Garnets owe their name to their red variation's similarity to a popular fruit: the word comes from a Middle English word meaning "dark red" and is derived from a Latin word meaning "grain" or "seed." This is believed to be a reference to the seed covers of the pomegranate. They range in color from dark red -- the color the stone is best known for -- to nearly clear, including many colors along the spectrum.
Garnet is a relatively well-known gemstone, but the term actually describes a group of similar minerals that share physical properties and crystal forms, while differing in chemical composition. The types include pyrope, almandine, spessartine, grossular, uvarovite and andradite. Usually found embedded in metamorphic, igneous and sedimentary rocks, garnets are pretty common because they are easy to mine.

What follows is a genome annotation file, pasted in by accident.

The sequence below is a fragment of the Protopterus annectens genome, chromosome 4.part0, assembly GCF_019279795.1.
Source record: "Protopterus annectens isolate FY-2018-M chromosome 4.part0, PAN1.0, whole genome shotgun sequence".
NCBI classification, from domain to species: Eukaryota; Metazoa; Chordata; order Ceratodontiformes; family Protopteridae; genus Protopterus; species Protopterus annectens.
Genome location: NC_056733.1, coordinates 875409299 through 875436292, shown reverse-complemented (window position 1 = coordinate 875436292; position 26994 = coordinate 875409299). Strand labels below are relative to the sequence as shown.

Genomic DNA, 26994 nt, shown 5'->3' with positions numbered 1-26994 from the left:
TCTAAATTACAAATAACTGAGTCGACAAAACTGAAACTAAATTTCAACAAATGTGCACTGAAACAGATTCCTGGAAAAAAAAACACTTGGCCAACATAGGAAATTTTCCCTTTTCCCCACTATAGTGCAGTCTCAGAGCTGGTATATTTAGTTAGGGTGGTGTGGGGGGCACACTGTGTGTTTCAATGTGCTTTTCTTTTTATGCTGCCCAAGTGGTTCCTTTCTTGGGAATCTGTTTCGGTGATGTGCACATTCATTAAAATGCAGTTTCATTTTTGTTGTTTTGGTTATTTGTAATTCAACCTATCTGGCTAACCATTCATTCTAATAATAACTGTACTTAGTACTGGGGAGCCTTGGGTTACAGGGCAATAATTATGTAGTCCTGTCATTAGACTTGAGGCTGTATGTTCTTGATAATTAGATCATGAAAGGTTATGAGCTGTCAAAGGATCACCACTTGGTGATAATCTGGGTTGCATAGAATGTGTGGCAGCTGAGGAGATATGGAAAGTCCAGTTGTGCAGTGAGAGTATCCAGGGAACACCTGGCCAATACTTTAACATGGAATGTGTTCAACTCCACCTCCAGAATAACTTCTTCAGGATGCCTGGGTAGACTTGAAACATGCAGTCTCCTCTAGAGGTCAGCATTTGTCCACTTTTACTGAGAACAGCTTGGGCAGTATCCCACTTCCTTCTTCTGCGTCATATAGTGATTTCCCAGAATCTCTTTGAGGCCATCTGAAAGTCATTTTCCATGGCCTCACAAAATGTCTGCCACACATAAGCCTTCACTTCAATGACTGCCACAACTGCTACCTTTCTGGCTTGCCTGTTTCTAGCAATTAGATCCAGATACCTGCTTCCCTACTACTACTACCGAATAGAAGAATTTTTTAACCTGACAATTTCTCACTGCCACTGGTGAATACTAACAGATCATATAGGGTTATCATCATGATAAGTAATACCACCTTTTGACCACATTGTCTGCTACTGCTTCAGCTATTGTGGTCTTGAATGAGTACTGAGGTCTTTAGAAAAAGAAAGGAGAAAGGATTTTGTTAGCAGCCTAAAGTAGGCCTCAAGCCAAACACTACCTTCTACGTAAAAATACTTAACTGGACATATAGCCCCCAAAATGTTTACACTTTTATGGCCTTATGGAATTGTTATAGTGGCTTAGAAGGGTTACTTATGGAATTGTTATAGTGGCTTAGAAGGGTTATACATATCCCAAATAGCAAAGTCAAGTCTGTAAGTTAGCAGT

One thing all garnets share is relative hardness, a factor that explains why some of the hardest garnets have been used as abrasives. When crushed, it breaks into angular shapes whose sharp edges are useful for industrial use. Surprisingly, most of the use of crushed garnet is in waterjet cutting of metal, ceramic or stone. Another industrial use is as a filter media in filtration systems.
Because some garnets are created in volcanic eruptions deep below the Earth's mantle -- as are diamonds -- garnets are sometimes considered "indicator minerals" that lead geologists and mining companies to diamond finds. It's rare that the same gemstone can be plentiful, useful and beautiful, but garnets are an example of just that. We sell the beautiful ones!
- Another variety that has become well-known as a gemstone is Rhodolite, a light rose or purplish garnet.
- Thought to bestow upon the wearer eternal happiness, health and wealth.
- Red Almandine is the red garnet most often found in jewelry.